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The Pros and Cons of Viral Marketing: The Case of Parade

Parade, a trendy Gen Z underwear brand, used viral guerrilla marketing tactics to take over social media overnight. However, their approach had its flaws.

Who is Parade?

Founded in 2019 by Cami Téllez and Jack Defuria, Parade is a NYC-based underwear brand. It has become a prominent player in the undergarment industry that has captured the current cultural Zeitgeist. While focusing on Gen Z as its target market, Parade is well on their way to becoming the go-to underwear brand for all women.

The brand ticks all the right boxes; diverse casting, size-inclusive, sustainable, direct-to-consumer, and aligns itself with social justice issues. Not to mention all Parade underwear styles retail from a reasonable $9 to $14 in a range of colourful yet comfortable styles that suit everyone.

Prior to the brand’s launch, an astonishing 70,000 people signed up for Parade’s waiting list. Furthermore, in its first year, the company received $8 million in funding and sold over 500,000 pairs of underwear. While most fashion companies struggled during the pandemic, Parade managed to flourish with $10 million in revenue. How did they do it?

Parade’s Digital Marketing Strategy

From late 2020 onwards, specific Internet circles were noticing an increased amount of seemingly organic, non-professional posts of non-professional models wearing Parade on their Instagram feeds. These guerrilla style marketing posts received high engagement and increased brand awareness, and Parade now boasts an Instagram following of over 195,000. This is due to the brand’s vigorous digital marketing strategy that employed the use of gifting programmes and guerrilla marketing through nano influencers. Both of these strategies boosted Parade’s virality.

Nano Influencers

Firstly, Parade bypasses large-scale influencer marketing entirely in favour of using normal people with significant followings and high engagement on Instagram. These individuals are referred to as ‘nano influencers’ and typically have less than 10,000 followers. Parade tends to target influencers that are artistic, expressive, and belonging to the Gen Z-Millennial age range. Parade’s nano influencer strategy is indicative of a wider trend in digital marketing that anyone can be an influencer.

Gifting Programme

Secondly, Parade engages in gifting programmes. They direct message targeted nano influencers and offer free product in exchange for posts. Users are required to tag Parade’s Instagram account in the post. Accompanying the mailing samples, Parade provides digital mood boards and a Google Drive of create direction, which the recipients are encouraged to use. In their gifting and nano influencer strategy, many users mentioned product and company values in their caption, highlighting sustainability and philanthropy.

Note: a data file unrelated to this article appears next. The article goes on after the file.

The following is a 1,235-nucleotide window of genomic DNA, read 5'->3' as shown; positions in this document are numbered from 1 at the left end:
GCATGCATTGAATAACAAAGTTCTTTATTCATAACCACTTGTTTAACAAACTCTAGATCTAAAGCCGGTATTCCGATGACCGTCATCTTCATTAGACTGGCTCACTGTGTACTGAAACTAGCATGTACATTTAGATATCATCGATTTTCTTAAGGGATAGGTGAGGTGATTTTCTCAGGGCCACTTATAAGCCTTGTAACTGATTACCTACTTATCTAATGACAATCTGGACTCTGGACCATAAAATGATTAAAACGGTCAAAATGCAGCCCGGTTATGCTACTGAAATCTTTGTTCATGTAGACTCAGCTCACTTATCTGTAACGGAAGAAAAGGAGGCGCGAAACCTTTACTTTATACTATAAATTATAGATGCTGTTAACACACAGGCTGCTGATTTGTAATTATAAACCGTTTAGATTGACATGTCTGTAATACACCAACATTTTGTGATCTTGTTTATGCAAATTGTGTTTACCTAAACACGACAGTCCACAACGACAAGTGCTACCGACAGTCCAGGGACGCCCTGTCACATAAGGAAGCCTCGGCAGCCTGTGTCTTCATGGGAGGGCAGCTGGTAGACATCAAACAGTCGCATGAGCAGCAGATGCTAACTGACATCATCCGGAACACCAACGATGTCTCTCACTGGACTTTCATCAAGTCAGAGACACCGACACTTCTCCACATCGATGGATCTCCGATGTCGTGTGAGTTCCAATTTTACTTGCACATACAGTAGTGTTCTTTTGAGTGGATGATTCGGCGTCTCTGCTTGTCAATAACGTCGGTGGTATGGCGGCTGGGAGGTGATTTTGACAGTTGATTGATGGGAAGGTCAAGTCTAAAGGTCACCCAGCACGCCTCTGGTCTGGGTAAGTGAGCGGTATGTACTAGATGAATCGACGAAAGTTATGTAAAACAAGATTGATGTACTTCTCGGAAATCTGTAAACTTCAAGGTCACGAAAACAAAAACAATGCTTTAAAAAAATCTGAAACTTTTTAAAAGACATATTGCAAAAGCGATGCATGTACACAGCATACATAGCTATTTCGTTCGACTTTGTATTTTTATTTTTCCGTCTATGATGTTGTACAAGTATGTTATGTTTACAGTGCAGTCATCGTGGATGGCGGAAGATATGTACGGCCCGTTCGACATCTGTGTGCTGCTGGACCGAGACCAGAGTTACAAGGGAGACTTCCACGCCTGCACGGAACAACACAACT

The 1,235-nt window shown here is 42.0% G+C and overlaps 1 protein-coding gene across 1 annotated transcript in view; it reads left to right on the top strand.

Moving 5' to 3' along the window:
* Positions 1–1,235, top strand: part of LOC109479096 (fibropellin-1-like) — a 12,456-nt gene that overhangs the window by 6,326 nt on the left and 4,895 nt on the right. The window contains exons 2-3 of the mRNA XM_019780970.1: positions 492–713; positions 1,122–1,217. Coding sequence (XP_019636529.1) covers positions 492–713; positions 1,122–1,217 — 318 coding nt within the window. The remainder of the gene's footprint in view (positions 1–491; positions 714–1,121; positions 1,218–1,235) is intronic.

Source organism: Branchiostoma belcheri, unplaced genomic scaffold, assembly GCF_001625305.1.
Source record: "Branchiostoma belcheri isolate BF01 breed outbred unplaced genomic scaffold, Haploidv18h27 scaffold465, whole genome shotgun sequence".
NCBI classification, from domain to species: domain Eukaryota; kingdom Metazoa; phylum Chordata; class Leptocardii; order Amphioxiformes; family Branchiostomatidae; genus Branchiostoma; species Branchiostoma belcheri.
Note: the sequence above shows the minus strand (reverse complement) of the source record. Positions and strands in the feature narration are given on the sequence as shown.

A phone on a desk on top of a notebook. The Instagram log-in page is open on the phone. There is a pen located to the right of the phone.

It is evident this Instagram-focused viral marketing strategy has been highly effective for Parade and strengthened their brand image among Gen Z. However, it is important that the brand is aware of both the pros and cons if it aims for sustainable growth.


1. Word-of-mouth Effect

  • Parade estimates that 1 in 8 customers posts a picture of themselves in their product. The gift boxes yield high engagement with hundreds of posts across social media which thus drives interest in Parade’s products. There’s a social psychology of wanting to be a part of something. Viral, guerrilla marketing tactics are highly effective because if people see their friends promote something, they want to try it too.

2. Low-cost

  • Use of nano influencers keeps digital marketing costs relatively low. It costs an estimated $12-$50 in product to send merchandise to 50 nano-influencers. This results in the combined reach of a mid-tier influencer.

3. Memeification

  • Parade’s tactics made the brand go viral. The clever branding and guerrilla marketing tactics on Instagram induced envy and Parade-related FOMO. This has created a sense of irony surrounding Parade and has led to the memeification of the brand through a number of wry, viral tweets and in-jokes. This further increases brand awareness among the target audience.


1. Exclusionary

  • The campaign has been criticised for its tactics being exclusionary, sparking online backlash about who gets gifted Parade and who doesn’t. These negative virality effects are a considerable downside to relying on user-generated content. Furthermore, there can be an equal amount of unfavourable posts about the product itself.

“The Parade underwear looks like sh*t and isn’t flattering…”

Twitter User @theoreticalgirl

2. Compensation Issues

  • Parade’s gifting strategy can also be criticised for not paying its targeted nano influencers. This could also lead to negative attention surrounding the brand. This needs to be counteracted by offering compensation in line with best practice in content marketing.

3. Less Reach

  • While engagement is high on Parade’s gifted posts, partnering with nano-influencers to amplify brand messaging has a lower reach and less control than partnering with macro (or micro) influencers.